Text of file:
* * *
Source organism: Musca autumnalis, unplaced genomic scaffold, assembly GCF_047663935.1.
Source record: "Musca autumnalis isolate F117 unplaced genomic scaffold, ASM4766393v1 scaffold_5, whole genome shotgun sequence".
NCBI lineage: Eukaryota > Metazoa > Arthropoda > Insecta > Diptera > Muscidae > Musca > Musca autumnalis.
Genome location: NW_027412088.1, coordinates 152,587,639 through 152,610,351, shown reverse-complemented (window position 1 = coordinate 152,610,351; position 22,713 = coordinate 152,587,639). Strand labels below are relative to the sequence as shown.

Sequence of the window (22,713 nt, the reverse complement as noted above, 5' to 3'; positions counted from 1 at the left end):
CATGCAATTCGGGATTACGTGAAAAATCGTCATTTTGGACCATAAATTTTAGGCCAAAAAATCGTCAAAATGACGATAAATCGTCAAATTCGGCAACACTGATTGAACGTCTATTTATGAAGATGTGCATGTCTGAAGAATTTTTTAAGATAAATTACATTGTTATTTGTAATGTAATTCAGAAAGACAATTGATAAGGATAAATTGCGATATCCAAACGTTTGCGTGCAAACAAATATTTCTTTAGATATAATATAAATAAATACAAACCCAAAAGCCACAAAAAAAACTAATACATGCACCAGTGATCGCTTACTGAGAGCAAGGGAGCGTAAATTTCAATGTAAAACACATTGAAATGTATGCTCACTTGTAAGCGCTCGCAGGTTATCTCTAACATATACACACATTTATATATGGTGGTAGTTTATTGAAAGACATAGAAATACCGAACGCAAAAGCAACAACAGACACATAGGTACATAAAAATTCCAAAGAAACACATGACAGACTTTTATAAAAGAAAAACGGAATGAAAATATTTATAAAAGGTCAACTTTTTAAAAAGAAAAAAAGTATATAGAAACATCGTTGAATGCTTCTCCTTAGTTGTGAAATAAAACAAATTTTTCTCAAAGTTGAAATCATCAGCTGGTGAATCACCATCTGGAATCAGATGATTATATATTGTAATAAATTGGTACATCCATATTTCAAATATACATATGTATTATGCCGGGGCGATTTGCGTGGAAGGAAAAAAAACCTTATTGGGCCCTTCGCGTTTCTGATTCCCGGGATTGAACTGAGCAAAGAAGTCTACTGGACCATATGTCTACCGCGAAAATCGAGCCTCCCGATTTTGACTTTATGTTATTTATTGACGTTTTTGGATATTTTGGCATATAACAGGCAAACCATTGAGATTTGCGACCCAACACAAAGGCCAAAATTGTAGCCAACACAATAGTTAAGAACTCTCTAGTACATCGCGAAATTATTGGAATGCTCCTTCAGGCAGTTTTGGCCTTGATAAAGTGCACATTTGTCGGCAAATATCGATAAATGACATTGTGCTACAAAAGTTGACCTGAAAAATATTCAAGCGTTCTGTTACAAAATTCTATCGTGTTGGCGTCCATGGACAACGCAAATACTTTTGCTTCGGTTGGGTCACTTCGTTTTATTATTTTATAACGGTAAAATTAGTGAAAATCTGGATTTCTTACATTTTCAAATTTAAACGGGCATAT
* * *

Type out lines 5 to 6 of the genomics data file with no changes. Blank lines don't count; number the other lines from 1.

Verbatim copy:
Sequence of the window (22,713 nt, the reverse complement as noted above, 5' to 3'; positions counted from 1 at the left end):
CATGCAATTCGGGATTACGTGAAAAATCGTCATTTTGGACCATAAATTTTAGGCCAAAAAATCGTCAAAATGACGATAAATCGTCAAATTCGGCAACACTGATTGAACGTCTATTTATGAAGATGTGCATGTCTGAAGAATTTTTTAAGATAAATTACATTGTTATTTGTAATGTAATTCAGAAAGACAATTGATAAGGATAAATTGCGATATCCAAACGTTTGCGTGCAAACAAATATTTCTTTAGATATAATATAAATAAATACAAACCCAAAAGCCACAAAAAAAACTAATACATGCACCAGTGATCGCTTACTGAGAGCAAGGGAGCGTAAATTTCAATGTAAAACACATTGAAATGTATGCTCACTTGTAAGCGCTCGCAGGTTATCTCTAACATATACACACATTTATATATGGTGGTAGTTTATTGAAAGACATAGAAATACCGAACGCAAAAGCAACAACAGACACATAGGTACATAAAAATTCCAAAGAAACACATGACAGACTTTTATAAAAGAAAAACGGAATGAAAATATTTATAAAAGGTCAACTTTTTAAAAAGAAAAAAAGTATATAGAAACATCGTTGAATGCTTCTCCTTAGTTGTGAAATAAAACAAATTTTTCTCAAAGTTGAAATCATCAGCTGGTGAATCACCATCTGGAATCAGATGATTATATATTGTAATAAATTGGTACATCCATATTTCAAATATACATATGTATTATGCCGGGGCGATTTGCGTGGAAGGAAAAAAAACCTTATTGGGCCCTTCGCGTTTCTGATTCCCGGGATTGAACTGAGCAAAGAAGTCTACTGGACCATATGTCTACCGCGAAAATCGAGCCTCCCGATTTTGACTTTATGTTATTTATTGACGTTTTTGGATATTTTGGCATATAACAGGCAAACCATTGAGATTTGCGACCCAACACAAAGGCCAAAATTGTAGCCAACACAATAGTTAAGAACTCTCTAGTACATCGCGAAATTATTGGAATGCTCCTTCAGGCAGTTTTGGCCTTGATAAAGTGCACATTTGTCGGCAAATATCGATAAATGACATTGTGCTACAAAAGTTGACCTGAAAAATATTCAAGCGTTCTGTTACAAAATTCTATCGTGTTGGCGTCCATGGACAACGCAAATACTTTTGCTTCGGTTGGGTCACTTCGTTTTATTATTTTATAACGGTAAAATTAGTGAAAATCTGGATTTCTTACATTTTCAAATTTAAACGGGCATAT